At the Big Ideas Summit 2019, Justin Sadler-Smith, Head of UK & Ireland, Procurement & Supply Chain at SAP Ariba shared his view of procurement in an insightful and thought-provoking presentation.
Among the issues that Justin talked about was an ever-decreasing time for procurement to react to the changing market environment and put actionable strategies in place. Because if procurement isn’t fit for purpose, not delivering against stakeholder expectations, then there is the potential for huge, negative impact from a brand and shareholder perspective.
There is a whole mix of uncertainties which are causing people to reassess how they are doing business and then ultimately doing it in a different way. Organisations, and procurement as part of them, need to be looking at what we are doing tomorrow and reinvent ourselves to become more competitive than they have been in the past.
As part of this Justin talked about an issue that is fast becoming a key for procurement to take account of and account for in its day-to-day operations. And that is leaving behind a positive legacy. Here is Justin explaining it in his own words:
Faster Reactions, Greater Purpose
When it comes to procuring with purpose, procurement professionals around the world need to be able to react quicker to changes in order to set the foundation for the legacy we should all be leaving behind.
Justin argued during his presentation that it’s almost as if procurement is in a race. In simple terms, those who are fastest to react, fastest to respond to changing demands are those who will win. It might not even be procurement who are the ones triumphing in the race, and that could spell the end for procurement as we know it.
The issue here is that many procurement professionals just haven’t been trained to do this. Without adequate training, much like an Olympic athlete, or Tour de France rider, there is no chance of being able to meet these demands and deliver what is required.
How do procurement professionals get trained up then? There’s no use knowing that there is a need to change unless there is willingness to do so, as well as more support to implement it.
Help is at hand, however, from an unexpected source. When Sir David Brailsford became Performance Director at British Cycling, he came up with the idea of breaking down the individual aspects of a race and then improving them one by one. The notion of ‘marginal gains’, was that a number of small, 1 per cent, improvements would collectively add up to a major competitive advantage.
It was this thinking that helped British Cycling dominate on the track at successive Olympic Games between 2004 and 2012, and then Team Sky/Ineos win seven of the last either Tours de France (not to mention other events and Grand Tours).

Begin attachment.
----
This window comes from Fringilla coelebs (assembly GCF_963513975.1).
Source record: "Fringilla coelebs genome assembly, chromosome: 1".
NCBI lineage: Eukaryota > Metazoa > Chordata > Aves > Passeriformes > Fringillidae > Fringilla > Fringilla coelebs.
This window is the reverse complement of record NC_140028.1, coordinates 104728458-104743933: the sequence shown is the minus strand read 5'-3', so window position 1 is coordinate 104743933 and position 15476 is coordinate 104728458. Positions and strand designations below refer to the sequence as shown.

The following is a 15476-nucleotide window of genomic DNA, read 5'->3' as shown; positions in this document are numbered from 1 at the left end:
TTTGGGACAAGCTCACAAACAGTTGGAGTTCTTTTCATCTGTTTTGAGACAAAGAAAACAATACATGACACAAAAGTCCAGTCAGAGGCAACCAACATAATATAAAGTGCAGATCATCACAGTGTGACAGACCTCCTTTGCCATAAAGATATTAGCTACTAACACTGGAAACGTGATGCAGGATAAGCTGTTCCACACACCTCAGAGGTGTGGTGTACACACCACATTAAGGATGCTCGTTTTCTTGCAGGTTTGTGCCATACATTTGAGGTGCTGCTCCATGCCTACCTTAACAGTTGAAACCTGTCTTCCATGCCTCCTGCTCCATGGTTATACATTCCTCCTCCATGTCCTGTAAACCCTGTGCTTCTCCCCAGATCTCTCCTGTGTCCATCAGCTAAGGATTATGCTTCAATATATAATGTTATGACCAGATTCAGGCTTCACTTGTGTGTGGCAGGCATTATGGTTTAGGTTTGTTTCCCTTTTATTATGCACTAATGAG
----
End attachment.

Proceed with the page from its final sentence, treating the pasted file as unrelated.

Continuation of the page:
How then do we take this concept and apply it to procurement? Justin has shared his thoughts on this, helpfully broken down into five key areas.
Marginal Gains in Procurement
- Data – Where is data stored within your organisation and how easy is it for you to get it? How is HR data incorporated in your function? You need to look after people – those who own the data – as this is the life-blood of the organisation and you need to make the breadth and depth of your data valuable and usable.
- Productivity – procurement can drive this in an organisation by looking at different areas of automation that probably haven’t been looked at before. For example, how many people are really looking at AI as a way to change their organisation, without worrying about the spectre of job losses?
- Innovation – this is the concept of co-innovation by working in collaboration with suppliers to building differentiation. For this you need to get closer to your supplier base and remove any barriers to working closely with the right suppliers.
- Purpose – what do we mean by purpose? It’s the idea of driving social responsibility through supply chains at multiple levels. This is well beyond a tick box exercise now – it’s a must for good business as well as for making a better world. The idea runs beyond risk mitigation and focuses more on building value through sustainability.
- Well-being – people are living in a much more stressful period globally. However, by driving these needs and having a purpose, it can change the game when it comes to how people operate and feel. For procurement, this means attracting, retaining and caring for their top talent and nurturing their people.
Procure with Purpose
Procurious have partnered with SAP Ariba to create a global online group – Procure with Purpose.
Through Procure with Purpose, we’re shining a light on the biggest issues – from Modern Slavery; to Minority Owned Business; and from Social Enterprises; to Environmental Sustainability.
Click here to enrol and gain access to all future Procure with Purpose events including exclusive content, online events and regular webinars.